A Molecular Toolkit for the Functionalization of Titanium-Based Biomaterials That Selectively Control Integrin-Mediated Cell Adhesion

Authors

  • Dr. Florian Rechenmacher,

    1. Institute for Advanced Study (IAS) and Center for Integrated Protein Science (CIPSM), Department Chemie, Technische Universität München, Lichtenbergstrasse 4, 85747 Garching (Germany)
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    • These authors contributed equally to this work.

  • Dr. Stefanie Neubauer,

    1. Institute for Advanced Study (IAS) and Center for Integrated Protein Science (CIPSM), Department Chemie, Technische Universität München, Lichtenbergstrasse 4, 85747 Garching (Germany)
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    • These authors contributed equally to this work.

  • Dr. Carlos Mas-Moruno,

    1. Institute for Advanced Study (IAS) and Center for Integrated Protein Science (CIPSM), Department Chemie, Technische Universität München, Lichtenbergstrasse 4, 85747 Garching (Germany)
    2. Current address: Biomaterials, Biomechanics and Tissue Engineering Group, Department of Materials Science and Metallurgical Engineering, Technical University of Catalonia (UPC), Av. Diagonal 647, 08028 Barcelona (Spain)
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  • Dr. Petra M. Dorfner,

    1. Orthopedic and Trauma Surgery, Klinikum rechts der Isar, Technische Universität München, Ismaninger Strasse 22, 81675 München (Germany)
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  • Dr. Julien Polleux,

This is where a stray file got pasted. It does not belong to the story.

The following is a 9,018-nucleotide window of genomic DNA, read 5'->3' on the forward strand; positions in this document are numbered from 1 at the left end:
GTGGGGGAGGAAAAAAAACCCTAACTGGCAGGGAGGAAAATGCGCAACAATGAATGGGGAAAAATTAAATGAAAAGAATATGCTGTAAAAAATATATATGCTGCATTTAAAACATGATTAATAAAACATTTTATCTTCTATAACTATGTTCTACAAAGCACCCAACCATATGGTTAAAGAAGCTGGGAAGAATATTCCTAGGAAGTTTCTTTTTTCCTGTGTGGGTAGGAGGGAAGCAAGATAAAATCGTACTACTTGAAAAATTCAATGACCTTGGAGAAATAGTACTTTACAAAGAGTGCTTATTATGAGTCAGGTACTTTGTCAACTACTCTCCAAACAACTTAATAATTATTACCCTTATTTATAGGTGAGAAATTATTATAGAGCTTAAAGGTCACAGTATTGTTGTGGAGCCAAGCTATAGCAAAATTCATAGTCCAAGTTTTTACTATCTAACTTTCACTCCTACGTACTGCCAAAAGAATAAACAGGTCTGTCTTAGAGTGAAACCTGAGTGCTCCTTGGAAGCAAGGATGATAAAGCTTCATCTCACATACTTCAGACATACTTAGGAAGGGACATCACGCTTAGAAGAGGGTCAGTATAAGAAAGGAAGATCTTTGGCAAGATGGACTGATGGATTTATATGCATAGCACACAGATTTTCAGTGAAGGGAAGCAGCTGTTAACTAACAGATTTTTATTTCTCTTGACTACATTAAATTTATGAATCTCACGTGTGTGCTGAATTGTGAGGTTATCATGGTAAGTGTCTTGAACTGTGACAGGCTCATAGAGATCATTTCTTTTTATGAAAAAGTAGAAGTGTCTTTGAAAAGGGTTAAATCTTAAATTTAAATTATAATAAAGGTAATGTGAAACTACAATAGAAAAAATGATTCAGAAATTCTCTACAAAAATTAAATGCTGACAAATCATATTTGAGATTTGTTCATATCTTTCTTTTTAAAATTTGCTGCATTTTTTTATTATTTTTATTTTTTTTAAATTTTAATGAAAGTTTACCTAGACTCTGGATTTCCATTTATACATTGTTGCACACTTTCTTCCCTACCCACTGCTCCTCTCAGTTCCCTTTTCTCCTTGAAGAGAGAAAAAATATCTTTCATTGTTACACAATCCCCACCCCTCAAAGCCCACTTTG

1. Max Planck Institut für Biochemie, Department of Molecular Medicine, Am Klopferspitz 18, 82152 Martinsried (Germany)
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  • Dr. Judith Guasch,

    1. Department of New Materials and Biosystems, Max Planck Institute for Intelligent Systems, Heisenbergstrasse 3, 70569 Stuttgart (Germany)
    2. Department of Biophysical Chemistry, University of Heidelberg, INF 253, 69120 Heidelberg (Germany)
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  • Dr. Bert Conings,

    1. Institute for Materials Research, Wetenschapspark 1, 3590 Diepenbeek (Belgium)
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  • Prof. Dr. Hans-Gerd Boyen,

    1. Institute for Materials Research, Wetenschapspark 1, 3590 Diepenbeek (Belgium)
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  • Dr. Alexander Bochen,

    1. Institute for Advanced Study (IAS) and Center for Integrated Protein Science (CIPSM), Department Chemie, Technische Universität München, Lichtenbergstrasse 4, 85747 Garching (Germany)
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  • Prof. Dr. Tariq R. Sobahi,

    1. Chemistry Department, Faculty of Science, King Abdulaziz University, P.O. Box 80203, Jeddah 21589 (Saudi Arabia)
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  • Priv.-Doz. Dr. Rainer Burgkart,

    1. Orthopedic and Trauma Surgery, Klinikum rechts der Isar, Technische Universität München, Ismaninger Strasse 22, 81675 München (Germany)